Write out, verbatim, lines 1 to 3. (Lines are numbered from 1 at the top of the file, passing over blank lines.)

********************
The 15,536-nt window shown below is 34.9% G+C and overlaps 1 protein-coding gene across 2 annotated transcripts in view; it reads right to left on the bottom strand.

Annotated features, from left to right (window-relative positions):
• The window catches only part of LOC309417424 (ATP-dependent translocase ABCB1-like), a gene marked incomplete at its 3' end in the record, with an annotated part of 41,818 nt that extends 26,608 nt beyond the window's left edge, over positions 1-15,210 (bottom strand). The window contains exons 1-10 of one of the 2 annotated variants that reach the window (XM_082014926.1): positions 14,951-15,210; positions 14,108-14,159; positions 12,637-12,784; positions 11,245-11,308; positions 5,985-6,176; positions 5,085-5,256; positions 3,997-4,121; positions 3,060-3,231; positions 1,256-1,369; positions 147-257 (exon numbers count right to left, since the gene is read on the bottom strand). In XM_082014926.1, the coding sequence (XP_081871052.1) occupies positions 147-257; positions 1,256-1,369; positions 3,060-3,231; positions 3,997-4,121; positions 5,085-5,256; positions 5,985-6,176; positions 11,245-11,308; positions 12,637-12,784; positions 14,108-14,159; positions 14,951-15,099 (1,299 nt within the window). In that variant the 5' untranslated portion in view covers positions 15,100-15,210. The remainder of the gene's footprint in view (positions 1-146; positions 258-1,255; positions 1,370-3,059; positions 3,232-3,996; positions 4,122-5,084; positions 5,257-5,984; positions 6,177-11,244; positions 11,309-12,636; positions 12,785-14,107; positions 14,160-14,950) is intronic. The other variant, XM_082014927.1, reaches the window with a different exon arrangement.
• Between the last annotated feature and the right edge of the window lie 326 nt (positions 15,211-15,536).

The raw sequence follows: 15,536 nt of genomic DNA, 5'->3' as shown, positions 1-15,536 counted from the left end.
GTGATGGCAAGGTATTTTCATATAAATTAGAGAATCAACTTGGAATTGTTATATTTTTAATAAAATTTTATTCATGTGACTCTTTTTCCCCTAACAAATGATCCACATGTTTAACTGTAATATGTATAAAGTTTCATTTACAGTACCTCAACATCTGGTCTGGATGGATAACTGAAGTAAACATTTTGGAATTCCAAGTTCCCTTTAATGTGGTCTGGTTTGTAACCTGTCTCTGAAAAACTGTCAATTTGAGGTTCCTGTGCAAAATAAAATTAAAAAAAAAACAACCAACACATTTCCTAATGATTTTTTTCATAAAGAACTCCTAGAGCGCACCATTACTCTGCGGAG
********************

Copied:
The 15,536-nt window shown below is 34.9% G+C and overlaps 1 protein-coding gene across 2 annotated transcripts in view; it reads right to left on the bottom strand.

Annotated features, from left to right (window-relative positions):
• The window catches only part of LOC309417424 (ATP-dependent translocase ABCB1-like), a gene marked incomplete at its 3' end in the record, with an annotated part of 41,818 nt that extends 26,608 nt beyond the window's left edge, over positions 1-15,210 (bottom strand). The window contains exons 1-10 of one of the 2 annotated variants that reach the window (XM_082014926.1): positions 14,951-15,210; positions 14,108-14,159; positions 12,637-12,784; positions 11,245-11,308; positions 5,985-6,176; positions 5,085-5,256; positions 3,997-4,121; positions 3,060-3,231; positions 1,256-1,369; positions 147-257 (exon numbers count right to left, since the gene is read on the bottom strand). In XM_082014926.1, the coding sequence (XP_081871052.1) occupies positions 147-257; positions 1,256-1,369; positions 3,060-3,231; positions 3,997-4,121; positions 5,085-5,256; positions 5,985-6,176; positions 11,245-11,308; positions 12,637-12,784; positions 14,108-14,159; positions 14,951-15,099 (1,299 nt within the window). In that variant the 5' untranslated portion in view covers positions 15,100-15,210. The remainder of the gene's footprint in view (positions 1-146; positions 258-1,255; positions 1,370-3,059; positions 3,232-3,996; positions 4,122-5,084; positions 5,257-5,984; positions 6,177-11,244; positions 11,309-12,636; positions 12,785-14,107; positions 14,160-14,950) is intronic. The other variant, XM_082014927.1, reaches the window with a different exon arrangement.